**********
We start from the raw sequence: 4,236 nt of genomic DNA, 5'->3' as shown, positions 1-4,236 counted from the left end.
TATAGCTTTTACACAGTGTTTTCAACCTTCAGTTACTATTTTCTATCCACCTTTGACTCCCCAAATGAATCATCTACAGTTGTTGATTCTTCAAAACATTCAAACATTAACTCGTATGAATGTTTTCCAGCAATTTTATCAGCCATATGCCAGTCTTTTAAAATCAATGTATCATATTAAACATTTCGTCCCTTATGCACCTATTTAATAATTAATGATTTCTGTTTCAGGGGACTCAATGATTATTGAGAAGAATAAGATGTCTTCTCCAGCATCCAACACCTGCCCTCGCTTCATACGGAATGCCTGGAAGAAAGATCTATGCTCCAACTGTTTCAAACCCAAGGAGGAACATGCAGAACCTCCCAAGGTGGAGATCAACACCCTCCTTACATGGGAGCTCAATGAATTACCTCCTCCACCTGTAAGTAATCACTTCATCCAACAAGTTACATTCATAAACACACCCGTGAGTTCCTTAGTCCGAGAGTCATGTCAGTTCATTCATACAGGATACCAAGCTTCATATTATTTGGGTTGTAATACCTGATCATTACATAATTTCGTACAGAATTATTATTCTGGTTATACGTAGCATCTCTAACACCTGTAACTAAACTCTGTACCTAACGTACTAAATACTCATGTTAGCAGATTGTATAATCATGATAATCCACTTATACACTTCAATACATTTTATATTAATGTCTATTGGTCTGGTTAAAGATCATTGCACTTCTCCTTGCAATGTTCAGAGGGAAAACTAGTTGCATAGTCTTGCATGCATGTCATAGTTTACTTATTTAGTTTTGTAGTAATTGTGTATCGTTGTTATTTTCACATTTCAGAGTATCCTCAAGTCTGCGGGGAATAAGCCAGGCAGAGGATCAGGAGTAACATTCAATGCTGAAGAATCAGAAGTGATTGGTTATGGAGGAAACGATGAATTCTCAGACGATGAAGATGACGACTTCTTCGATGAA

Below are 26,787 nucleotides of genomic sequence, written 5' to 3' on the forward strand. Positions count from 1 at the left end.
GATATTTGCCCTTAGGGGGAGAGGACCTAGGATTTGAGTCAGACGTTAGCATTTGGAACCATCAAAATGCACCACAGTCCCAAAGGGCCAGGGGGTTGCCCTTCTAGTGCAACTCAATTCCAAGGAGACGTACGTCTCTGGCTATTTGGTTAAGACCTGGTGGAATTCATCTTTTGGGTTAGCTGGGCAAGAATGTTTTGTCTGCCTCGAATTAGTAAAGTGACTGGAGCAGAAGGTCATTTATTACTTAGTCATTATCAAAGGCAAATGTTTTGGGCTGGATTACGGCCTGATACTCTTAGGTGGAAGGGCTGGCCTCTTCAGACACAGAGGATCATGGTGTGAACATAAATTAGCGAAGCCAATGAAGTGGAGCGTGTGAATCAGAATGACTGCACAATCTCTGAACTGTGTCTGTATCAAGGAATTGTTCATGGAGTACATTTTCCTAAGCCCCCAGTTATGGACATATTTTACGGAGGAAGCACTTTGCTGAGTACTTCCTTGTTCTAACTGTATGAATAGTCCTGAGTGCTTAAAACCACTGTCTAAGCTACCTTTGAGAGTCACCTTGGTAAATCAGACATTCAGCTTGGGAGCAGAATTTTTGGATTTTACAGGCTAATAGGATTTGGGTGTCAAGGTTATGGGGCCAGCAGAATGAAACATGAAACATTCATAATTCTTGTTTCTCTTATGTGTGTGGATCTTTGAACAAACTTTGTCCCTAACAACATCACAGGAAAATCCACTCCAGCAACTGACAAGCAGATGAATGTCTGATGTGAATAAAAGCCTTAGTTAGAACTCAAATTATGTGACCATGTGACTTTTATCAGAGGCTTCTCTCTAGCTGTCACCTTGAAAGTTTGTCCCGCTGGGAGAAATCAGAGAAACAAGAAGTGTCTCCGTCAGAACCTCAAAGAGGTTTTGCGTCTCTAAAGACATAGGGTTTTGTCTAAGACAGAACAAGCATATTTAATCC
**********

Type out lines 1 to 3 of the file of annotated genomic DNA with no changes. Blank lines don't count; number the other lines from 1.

We start from the raw sequence: 4,236 nt of genomic DNA, 5'->3' as shown, positions 1-4,236 counted from the left end.
TATAGCTTTTACACAGTGTTTTCAACCTTCAGTTACTATTTTCTATCCACCTTTGACTCCCCAAATGAATCATCTACAGTTGTTGATTCTTCAAAACATTCAAACATTAACTCGTATGAATGTTTTCCAGCAATTTTATCAGCCATATGCCAGTCTTTTAAAATCAATGTATCATATTAAACATTTCGTCCCTTATGCACCTATTTAATAATTAATGATTTCTGTTTCAGGGGACTCAATGATTATTGAGAAGAATAAGATGTCTTCTCCAGCATCCAACACCTGCCCTCGCTTCATACGGAATGCCTGGAAGAAAGATCTATGCTCCAACTGTTTCAAACCCAAGGAGGAACATGCAGAACCTCCCAAGGTGGAGATCAACACCCTCCTTACATGGGAGCTCAATGAATTACCTCCTCCACCTGTAAGTAATCACTTCATCCAACAAGTTACATTCATAAACACACCCGTGAGTTCCTTAGTCCGAGAGTCATGTCAGTTCATTCATACAGGATACCAAGCTTCATATTATTTGGGTTGTAATACCTGATCATTACATAATTTCGTACAGAATTATTATTCTGGTTATACGTAGCATCTCTAACACCTGTAACTAAACTCTGTACCTAACGTACTAAATACTCATGTTAGCAGATTGTATAATCATGATAATCCACTTATACACTTCAATACATTTTATATTAATGTCTATTGGTCTGGTTAAAGATCATTGCACTTCTCCTTGCAATGTTCAGAGGGAAAACTAGTTGCATAGTCTTGCATGCATGTCATAGTTTACTTATTTAGTTTTGTAGTAATTGTGTATCGTTGTTATTTTCACATTTCAGAGTATCCTCAAGTCTGCGGGGAATAAGCCAGGCAGAGGATCAGGAGTAACATTCAATGCTGAAGAATCAGAAGTGATTGGTTATGGAGGAAACGATGAATTCTCAGACGATGAAGATGACGACTTCTTCGATGAA

Below are 26,787 nucleotides of genomic sequence, written 5' to 3' on the forward strand. Positions count from 1 at the left end.